Preschool children may not be able to read and write, but they can be taught to recite the alphabet and to count. Young children learn through repeating sounds, so while they can learn to say the alphabet, they may not, at that stage, realise what they are saying, the alphabet will probably seem to be a stream of different sounds. They may not even be able to distinguish the sounds for each individual letter. For example there may be no rational way to deduce that 'double-yoo' (W) is one letter where as 'el-em-en' (LMN) is three letters. However, teaching young children to recite the alphabet, and to count to 10 is still a very valuable exercise because it will start to reinforce a familiarity with letters and numbers that they will take with them when they start school.
Practice counting and to recite the alphabet when you are out and about, sing numbers and letters as songs. Teach them the phonetic alphabet too which is probably how they will first be taught to say the alphabet when they reach school.
When you are at home or in a play setting, you can continue to say the alphabet and count using letter and number charts. Point to the letters and numbers as you pass them and this will help with visual learning, tying together letters and numbers with their sounds.
Children learn language by continually hearing language being used in context all around them - hearing language spoken clearly and properly will help them talk correctly themselves and will also help them learn spelling when they are older. Phonetics is all about spelling out the sounds that you hear, but if children aren't speaking words correctly, then they will find it more difficult to spell them.
For example, children dropping 'g' in words ending in 'ing' will not hear the 'g' when they spell phonetically and will omit the final letter in words like walking/walkin', talking/talkin' and so on. Children muddling 'th' and 'f' will be disadvantaged when learning to spell three/free, thanks/fanks.
If you hear your children mispronouncing words or sounds, then try to correct them early on so that they don't get entrenched with the wrong pronunciation which in turn could stifle their spelling and reading later on. Speak clearly and properly with your children and as they grow up, they will find it easier to talk clearly themselves, and in turn to learn spelling when the time comes to it.
Toddlers may be too young to be able to play word games, but as soon as they start talking, you can play sound games based on word games that older children enjoy! Here are some fun ideas:-
- I-Spy: Rather than playing I-Spy for words beginning with letters, play I-Spy for things beginning with sounds. For example, I-Spy with my little eye, something beginning with 'TR' (for 'tree'), 'K' (for car) or 'Sh' (for sheep)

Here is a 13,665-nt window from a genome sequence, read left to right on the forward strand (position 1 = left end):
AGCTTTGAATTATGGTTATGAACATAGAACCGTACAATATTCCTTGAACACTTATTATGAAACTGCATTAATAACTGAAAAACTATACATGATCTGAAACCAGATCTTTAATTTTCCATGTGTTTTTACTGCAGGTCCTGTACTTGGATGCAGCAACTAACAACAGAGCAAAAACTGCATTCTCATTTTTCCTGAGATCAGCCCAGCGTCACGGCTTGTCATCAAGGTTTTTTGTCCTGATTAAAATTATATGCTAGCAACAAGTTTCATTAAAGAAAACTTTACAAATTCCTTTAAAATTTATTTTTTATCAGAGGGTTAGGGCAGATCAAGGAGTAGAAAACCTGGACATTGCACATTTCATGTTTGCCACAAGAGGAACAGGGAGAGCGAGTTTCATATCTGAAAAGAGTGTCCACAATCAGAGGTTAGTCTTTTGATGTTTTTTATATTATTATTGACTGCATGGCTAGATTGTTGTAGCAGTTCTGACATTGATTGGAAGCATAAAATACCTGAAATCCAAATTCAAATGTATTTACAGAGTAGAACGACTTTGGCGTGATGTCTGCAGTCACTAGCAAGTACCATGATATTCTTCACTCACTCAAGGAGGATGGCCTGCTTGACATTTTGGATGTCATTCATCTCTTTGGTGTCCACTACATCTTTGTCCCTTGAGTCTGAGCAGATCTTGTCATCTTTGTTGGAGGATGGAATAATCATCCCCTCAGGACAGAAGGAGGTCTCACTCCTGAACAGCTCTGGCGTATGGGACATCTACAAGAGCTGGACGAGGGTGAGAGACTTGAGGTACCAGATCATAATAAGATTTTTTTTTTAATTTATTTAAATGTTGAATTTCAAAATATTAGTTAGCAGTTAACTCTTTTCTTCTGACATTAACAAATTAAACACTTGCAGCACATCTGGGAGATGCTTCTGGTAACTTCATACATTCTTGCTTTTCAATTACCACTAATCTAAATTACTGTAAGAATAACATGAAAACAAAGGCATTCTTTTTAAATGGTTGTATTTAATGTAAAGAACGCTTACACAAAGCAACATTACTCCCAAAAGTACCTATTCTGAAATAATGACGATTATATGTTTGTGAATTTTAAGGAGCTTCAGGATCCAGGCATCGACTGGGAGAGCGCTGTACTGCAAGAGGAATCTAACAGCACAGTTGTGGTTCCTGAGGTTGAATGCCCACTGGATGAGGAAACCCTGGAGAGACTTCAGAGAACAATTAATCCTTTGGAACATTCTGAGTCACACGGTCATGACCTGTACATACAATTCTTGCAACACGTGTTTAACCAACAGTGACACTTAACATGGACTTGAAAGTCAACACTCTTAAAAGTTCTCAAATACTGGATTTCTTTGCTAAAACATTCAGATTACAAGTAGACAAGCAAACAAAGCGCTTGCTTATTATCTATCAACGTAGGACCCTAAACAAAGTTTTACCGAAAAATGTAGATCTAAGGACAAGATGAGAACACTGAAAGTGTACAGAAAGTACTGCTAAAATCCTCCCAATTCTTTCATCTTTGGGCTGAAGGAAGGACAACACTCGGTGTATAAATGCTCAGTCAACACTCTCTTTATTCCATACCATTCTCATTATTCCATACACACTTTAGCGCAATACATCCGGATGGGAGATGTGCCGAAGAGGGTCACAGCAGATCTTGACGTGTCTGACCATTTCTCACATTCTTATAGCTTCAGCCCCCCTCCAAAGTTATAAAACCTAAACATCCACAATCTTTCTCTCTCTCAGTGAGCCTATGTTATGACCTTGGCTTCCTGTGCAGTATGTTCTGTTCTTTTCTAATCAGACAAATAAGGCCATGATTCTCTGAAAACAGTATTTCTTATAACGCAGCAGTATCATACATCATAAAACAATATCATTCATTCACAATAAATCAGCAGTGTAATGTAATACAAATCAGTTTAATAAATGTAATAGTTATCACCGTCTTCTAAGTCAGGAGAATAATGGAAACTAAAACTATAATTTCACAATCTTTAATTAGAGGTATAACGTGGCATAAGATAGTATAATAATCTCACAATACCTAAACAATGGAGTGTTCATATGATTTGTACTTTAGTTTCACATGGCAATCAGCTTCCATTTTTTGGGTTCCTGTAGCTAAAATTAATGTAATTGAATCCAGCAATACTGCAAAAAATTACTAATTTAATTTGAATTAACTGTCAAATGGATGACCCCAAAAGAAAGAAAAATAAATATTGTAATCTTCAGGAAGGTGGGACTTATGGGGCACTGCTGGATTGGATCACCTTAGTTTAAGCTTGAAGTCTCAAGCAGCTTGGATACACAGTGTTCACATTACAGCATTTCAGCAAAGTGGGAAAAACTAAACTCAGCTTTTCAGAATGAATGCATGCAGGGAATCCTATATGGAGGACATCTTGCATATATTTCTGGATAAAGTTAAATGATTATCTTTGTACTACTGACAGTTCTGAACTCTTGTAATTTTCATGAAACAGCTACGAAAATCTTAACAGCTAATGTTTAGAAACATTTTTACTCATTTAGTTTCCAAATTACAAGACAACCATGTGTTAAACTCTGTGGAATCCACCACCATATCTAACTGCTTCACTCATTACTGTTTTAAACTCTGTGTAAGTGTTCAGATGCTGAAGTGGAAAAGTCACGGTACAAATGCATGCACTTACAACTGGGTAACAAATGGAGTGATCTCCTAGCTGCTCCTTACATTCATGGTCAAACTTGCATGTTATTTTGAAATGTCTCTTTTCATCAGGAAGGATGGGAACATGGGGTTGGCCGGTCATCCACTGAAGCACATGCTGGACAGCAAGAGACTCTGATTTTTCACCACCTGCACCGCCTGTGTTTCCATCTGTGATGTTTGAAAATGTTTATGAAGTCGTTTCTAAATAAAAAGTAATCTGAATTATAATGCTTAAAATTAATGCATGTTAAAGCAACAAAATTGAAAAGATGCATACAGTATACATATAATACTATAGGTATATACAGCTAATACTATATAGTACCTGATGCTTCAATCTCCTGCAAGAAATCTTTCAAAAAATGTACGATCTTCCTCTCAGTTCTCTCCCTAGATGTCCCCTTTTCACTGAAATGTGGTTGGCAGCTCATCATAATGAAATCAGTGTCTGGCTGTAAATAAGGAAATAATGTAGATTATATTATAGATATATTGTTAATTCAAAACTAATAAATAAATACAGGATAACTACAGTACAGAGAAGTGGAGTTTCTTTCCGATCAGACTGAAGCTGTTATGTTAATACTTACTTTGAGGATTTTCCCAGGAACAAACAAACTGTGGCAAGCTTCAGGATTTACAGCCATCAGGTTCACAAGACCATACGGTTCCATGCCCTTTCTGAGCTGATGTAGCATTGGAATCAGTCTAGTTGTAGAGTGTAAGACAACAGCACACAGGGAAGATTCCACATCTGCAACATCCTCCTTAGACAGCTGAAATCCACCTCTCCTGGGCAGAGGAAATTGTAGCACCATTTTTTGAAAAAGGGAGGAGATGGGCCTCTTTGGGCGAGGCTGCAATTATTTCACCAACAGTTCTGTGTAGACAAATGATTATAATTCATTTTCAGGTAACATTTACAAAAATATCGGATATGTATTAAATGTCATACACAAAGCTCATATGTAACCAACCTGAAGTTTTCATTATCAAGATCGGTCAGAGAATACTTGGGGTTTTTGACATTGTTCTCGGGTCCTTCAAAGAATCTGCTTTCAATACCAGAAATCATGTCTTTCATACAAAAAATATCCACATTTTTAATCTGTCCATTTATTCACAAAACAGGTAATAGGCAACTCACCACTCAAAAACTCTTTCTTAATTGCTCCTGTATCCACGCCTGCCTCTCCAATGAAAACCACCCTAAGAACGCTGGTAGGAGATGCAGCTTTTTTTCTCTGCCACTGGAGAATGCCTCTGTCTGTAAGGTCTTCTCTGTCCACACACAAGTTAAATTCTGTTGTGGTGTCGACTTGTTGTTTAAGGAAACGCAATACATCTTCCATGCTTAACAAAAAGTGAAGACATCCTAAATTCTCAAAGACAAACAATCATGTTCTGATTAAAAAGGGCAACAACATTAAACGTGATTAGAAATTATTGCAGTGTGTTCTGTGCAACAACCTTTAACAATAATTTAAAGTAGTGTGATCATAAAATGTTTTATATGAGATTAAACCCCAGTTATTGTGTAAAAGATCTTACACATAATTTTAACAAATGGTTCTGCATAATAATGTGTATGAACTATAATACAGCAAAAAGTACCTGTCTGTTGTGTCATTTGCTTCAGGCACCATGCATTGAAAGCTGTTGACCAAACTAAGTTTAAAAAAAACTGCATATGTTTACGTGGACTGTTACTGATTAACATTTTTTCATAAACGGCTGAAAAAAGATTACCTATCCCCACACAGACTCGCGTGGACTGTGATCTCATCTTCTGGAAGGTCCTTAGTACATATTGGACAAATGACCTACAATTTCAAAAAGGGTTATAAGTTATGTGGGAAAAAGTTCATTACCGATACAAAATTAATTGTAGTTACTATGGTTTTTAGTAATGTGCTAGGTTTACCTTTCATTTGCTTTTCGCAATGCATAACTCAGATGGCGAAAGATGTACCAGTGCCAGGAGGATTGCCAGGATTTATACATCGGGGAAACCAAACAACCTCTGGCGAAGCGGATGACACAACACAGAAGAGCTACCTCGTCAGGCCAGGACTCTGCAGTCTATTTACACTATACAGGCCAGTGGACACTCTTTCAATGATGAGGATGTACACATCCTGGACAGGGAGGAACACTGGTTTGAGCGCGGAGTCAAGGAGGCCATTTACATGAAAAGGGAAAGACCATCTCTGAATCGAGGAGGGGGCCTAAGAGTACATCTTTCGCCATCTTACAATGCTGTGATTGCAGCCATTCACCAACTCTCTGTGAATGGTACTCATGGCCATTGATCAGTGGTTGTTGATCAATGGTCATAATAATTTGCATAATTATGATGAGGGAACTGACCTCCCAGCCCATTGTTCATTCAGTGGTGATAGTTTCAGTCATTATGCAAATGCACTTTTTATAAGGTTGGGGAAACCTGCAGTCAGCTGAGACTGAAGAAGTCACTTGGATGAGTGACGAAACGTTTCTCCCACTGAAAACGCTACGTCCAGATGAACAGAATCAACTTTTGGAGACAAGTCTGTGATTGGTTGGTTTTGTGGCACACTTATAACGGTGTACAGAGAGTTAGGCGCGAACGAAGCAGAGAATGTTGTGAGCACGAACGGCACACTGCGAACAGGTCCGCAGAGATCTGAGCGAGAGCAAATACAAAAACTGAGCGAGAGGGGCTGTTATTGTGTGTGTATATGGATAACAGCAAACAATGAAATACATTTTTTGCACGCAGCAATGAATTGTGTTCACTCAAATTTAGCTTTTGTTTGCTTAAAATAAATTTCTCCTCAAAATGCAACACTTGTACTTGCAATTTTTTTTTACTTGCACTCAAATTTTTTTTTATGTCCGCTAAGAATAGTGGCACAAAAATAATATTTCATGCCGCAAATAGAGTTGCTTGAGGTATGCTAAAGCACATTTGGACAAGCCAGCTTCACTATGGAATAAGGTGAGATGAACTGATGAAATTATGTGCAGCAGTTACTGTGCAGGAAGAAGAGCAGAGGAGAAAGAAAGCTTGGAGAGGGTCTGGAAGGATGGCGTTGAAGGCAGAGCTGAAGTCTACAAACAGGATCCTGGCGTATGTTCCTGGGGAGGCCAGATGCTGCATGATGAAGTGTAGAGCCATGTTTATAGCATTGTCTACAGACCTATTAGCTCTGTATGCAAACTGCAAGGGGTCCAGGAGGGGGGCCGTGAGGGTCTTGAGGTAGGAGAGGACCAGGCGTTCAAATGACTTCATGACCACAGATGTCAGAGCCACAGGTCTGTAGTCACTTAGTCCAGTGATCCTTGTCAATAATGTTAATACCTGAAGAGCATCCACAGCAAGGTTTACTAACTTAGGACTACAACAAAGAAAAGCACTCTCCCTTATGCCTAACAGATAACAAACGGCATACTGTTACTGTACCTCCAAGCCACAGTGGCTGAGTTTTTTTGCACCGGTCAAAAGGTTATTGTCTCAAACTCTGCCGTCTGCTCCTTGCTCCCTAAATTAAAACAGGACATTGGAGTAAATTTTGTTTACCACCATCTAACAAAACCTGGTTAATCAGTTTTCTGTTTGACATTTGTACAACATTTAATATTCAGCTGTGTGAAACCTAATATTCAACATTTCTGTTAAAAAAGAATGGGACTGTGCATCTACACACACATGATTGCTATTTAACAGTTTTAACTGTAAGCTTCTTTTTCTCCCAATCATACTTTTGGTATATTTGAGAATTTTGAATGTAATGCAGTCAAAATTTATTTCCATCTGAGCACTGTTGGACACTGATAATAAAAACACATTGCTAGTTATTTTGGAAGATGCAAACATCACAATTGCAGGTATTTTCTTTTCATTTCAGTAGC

- Alphabet Animals: Go through the alphabet giving the sound for each letter and ask your little one to name an animal beginning with that sound. Couple this with a trip to a petting farm or zoo where they can learn new animal names!
- Word Chains: Look around and say the name of something that you see. Then have your little one say a word that begins with the sound of the last letter. For example, you might start with Table, then your toddler must offer a word beginning with 'L', perhaps Lamp. Then you say a word beginning with 'P' and so on...
- Sounding Words: Take words and sound them out with your toddler so that they begin to understand sounds and syllables. This will give them a head start when they start to learn spelling phonetically at school! Trak-ter, spag-ett-ee, okt-o-puss, tel-er-vish-un and so on. Have your little one sound out words for objects they see in the room.
These games are great to play when you have to pass time, perhaps when you are waiting at the doctor's or dentist's, on a car journey, or queuing at the supermarket.
Learning language is a complex process, not least because the English language seems to be full of exceptions - but understanding the difference between language and writing helps to explain some of those problems. Our alphabet only provides an approximation to language, and sounds and letters do not always match.
Take the specific example of 'a' and 'an'. Early on we are taught that 'a' is used before a word beginning with a consonant, and 'an' is used before words starting with a vowel. Just as we've learned this rule, we suddenly find that there are exceptions!
- An honourable person
- A universal truth
- A one off charge
- An hour ago
- An MMR injection
In actual fact, there is a rule with no exceptions, but it is distilled to sounds and not letters - language and not written interpretation. The rule is:-
'a' is used before vowel SOUNDS, 'an' is used before consonant SOUNDS
When we pronounce 'honourble', we drop the 'h' and use an 'o' sound at the start of the word. When we say 'MMR' we start with the vowel sound 'em' which DOES begin with a vowel. With this understanding, there are no exceptions to the rule of when to use 'a' or 'an'.
The written English language uses 26 letters, but there are 44 sounds. You've probably seen funny symbols, some of which are regular letters, used to display the pronunciation of words in a dictionary, for example:-
These are phonemes, of which there are 20 vowel sounds and 24 consonant sounds in the English language (with additional marks to signify stress). For a full chart of phonemic sounds, click here. The more you look at language, the more clear it becomes that the written language and spoken language are two pretty different things, but for all its simplification, we're glad to have just 26 letters in our language rather than the estimated 47,000 characters of traditional Chinese!